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Jury asked for majority verdict in Steve Cook trial
8:30am Thursday 7th February 2013 in News
The jury trying Cherries player Steve Cook and three other footballers on charges of sexual assault and voyeurism will continue their deliberations into a fifth day today.
This morning the judge told them a 10-2 or 11-2 majority verdict would be accepted if they cannot reach unanimous agreement.
Anton Rodgers, 19, George Barker, 21, and Lewis Dunk, 21, from Brighton, and AFC Bournemouth player Steve Cook, 21, from St Leonards, deny sex assault and voyeurism.
The incident happened when all four were players for Brighton and Hove Albion.
A summary of the trial so far:
Day 2 - Tuesday January 22:
Opening the case for the prosecution Richard Barton said the four professional footballers had "deliberately humiliated the 19 year old woman for their own sexual gratification."
He described Anton Rodgers, George Barker, Lewis Dunk and Steve Cook as "arrogant young men labouring under the misguided belief that by reason of their privileged position they could with impunity take advantage of a young woman in this way"
The victim gave evidence saying“I felt ashamed and embarrassed
“I couldn't believe it had happened."
She said she had no recollection of the night - other than a flashback of George Barker and Lewis Dunk grabbing her ankles - and of Lewis Dunk feeding her a chicken burger in Middle Street.
Day 3 - Wednesday:
The victim faced cross examination by each of the defendants' legal teams.
Defence counsel for George Barker accused the victim of being "swept up in a roller coaster of lies"
Defence for Anton Rodgers accepted he was pictured exposing himself to the victim in one photograph, but called their actions "just larking about".
Defence for Lewis Dunk accused her of "having a keen interest in footballers" and pursuing Leon Redwood, Roland Bergkamp and another Brighton and Hove Albion player around that time.
Day 4 - Thursday:
The victim broke down in an emotional outburst in the witness box saying "they taunted me" and "shouted my name in the street"
A friend she was out with on the evening before the alleged assault said they drank ten to 15 shots each and shared a bottle of rose wine.
The victim's best friend said she had confided in her but had feared what people would think of her.
The general manager of the Jury's Inn said their CCTV footage was "irrevocably removed"
Day 5- Friday:
Albion player Ben Sampayo reluctantly gave evidence for the prosecution.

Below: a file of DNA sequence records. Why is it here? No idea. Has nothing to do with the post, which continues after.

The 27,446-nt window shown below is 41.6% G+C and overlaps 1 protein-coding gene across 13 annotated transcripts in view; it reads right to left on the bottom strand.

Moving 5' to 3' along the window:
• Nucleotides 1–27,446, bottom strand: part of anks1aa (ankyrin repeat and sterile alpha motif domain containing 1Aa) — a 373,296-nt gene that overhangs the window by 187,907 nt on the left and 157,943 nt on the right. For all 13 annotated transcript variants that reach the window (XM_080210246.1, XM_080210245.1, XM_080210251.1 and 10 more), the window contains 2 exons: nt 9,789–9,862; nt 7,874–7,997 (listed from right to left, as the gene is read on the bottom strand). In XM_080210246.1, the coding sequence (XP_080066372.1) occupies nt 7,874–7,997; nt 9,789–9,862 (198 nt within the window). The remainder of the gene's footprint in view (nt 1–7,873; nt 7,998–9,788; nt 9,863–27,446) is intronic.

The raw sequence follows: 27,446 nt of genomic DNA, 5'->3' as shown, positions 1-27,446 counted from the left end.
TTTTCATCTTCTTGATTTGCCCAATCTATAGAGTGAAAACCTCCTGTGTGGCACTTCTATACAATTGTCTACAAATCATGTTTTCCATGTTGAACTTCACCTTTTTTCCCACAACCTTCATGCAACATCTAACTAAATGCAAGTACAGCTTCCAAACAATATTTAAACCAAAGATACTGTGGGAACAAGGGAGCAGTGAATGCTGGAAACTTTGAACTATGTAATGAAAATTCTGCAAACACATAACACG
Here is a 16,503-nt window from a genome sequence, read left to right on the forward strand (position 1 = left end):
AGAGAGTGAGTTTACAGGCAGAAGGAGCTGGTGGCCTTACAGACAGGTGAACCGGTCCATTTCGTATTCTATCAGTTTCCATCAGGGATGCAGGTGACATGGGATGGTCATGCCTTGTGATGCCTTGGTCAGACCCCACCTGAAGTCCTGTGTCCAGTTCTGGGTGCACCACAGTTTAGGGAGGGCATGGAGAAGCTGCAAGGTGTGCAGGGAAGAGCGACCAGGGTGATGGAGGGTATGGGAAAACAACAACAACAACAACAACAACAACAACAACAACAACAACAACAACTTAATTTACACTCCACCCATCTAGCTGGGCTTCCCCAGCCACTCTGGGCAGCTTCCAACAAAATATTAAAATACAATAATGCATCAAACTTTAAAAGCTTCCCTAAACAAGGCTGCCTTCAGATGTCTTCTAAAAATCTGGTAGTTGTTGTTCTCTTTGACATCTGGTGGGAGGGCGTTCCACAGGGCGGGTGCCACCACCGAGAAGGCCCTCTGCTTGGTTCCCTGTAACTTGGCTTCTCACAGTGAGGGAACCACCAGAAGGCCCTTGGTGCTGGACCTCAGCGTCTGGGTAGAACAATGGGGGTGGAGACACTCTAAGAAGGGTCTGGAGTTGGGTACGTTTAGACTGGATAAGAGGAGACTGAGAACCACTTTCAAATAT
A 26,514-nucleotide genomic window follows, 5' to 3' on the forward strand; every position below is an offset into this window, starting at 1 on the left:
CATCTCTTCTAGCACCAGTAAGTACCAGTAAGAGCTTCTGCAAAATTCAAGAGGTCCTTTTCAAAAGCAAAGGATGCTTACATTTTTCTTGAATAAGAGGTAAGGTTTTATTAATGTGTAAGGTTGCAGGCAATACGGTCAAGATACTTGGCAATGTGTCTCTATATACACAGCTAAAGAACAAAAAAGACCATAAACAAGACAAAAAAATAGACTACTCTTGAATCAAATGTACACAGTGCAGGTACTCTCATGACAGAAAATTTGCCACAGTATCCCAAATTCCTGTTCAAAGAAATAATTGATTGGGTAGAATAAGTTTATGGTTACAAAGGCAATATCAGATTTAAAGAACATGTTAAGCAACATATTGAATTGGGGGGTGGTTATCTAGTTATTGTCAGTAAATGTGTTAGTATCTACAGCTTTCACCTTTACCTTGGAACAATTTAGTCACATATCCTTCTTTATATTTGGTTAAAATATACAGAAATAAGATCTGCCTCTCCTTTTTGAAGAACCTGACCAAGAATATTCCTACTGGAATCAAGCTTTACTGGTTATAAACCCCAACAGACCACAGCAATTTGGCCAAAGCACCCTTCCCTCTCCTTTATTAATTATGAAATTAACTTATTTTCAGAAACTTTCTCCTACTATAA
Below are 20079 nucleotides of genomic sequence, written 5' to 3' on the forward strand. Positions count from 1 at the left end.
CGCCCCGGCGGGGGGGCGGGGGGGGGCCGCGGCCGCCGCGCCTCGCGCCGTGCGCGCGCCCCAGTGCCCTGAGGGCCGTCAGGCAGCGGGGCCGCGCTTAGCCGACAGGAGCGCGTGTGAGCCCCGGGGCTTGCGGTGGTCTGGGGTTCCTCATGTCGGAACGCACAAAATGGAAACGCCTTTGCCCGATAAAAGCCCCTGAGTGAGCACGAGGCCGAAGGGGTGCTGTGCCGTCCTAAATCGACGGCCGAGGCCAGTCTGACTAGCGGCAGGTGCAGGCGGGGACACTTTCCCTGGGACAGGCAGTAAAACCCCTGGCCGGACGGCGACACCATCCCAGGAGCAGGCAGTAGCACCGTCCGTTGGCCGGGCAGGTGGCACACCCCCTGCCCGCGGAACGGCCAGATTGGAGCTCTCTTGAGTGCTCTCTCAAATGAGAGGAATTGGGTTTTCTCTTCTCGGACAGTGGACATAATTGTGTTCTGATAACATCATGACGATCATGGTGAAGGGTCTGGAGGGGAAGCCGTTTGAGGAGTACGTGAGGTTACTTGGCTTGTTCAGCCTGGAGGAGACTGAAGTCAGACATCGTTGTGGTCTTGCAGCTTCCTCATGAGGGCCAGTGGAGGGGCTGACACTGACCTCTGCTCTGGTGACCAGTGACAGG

He said his team mates woke him up "giggling" to show him a photo of themselves exposed with the young woman.
Day 6 - Monday:
George Barker's defence case began
Barker said he exposed himself to copy Anton Rodgers and "make the boys laugh"
Day 7 - Tuesday:
Anton Rodgers's defence case was heard.
He said he exposed himself and took pictures, but it was just "boy banter".
Lewis Dunk's defence case began
Dunk said he had been on the phone for 35 minutes during the time the pictures were taken.
He said his team-mates' behaviour was "stupid"
He said he had not participated in or seen or heard any pictures taken
Day 8 - Wednesday:
Leon Redwood confirmed he sprayed shaving foam on the victim's leg. Describing her as 'asleep but not asleep'.
He described the incident as 'harmless fun'.
Mr Redwood confirmed the victim asked him to delete photographs of the incident.
Counsel Richard Barton summed up the prosecution's case.
He told the jury: 'This was a young woman who was asleep and not able to consent to what happened to her . . .
Defendant Steve Cook told the court he saw Anton Rogers expose himself but could not remember who the other individual was.
He described the incident as a 'juvenile prank'
Day 9 – Thursday
Each defendant's counsel gave their closing speech.
They all challenged the credibility of the alleged victim's evidence.
Peter Lodder QC, defending Rodgers, told the jury: 'This is a court of law, it is not a court of morals.'
Day 10 – Friday
Jurors were told they should not feel under pressure to make a decision.
Summing up Judge Charles Wide said the moment the woman found photographs on Anton Rogers' phone was 'very important' to the Crown's case.
Judge Wide highlighted evidence given by Ben Sampayo who described seeing a photograph of more than one person exposing themselves and said body parts were in the victim's hand.
He said all the defendants had added credibility because they had no previous convictions.
The jury went retired at 1pm.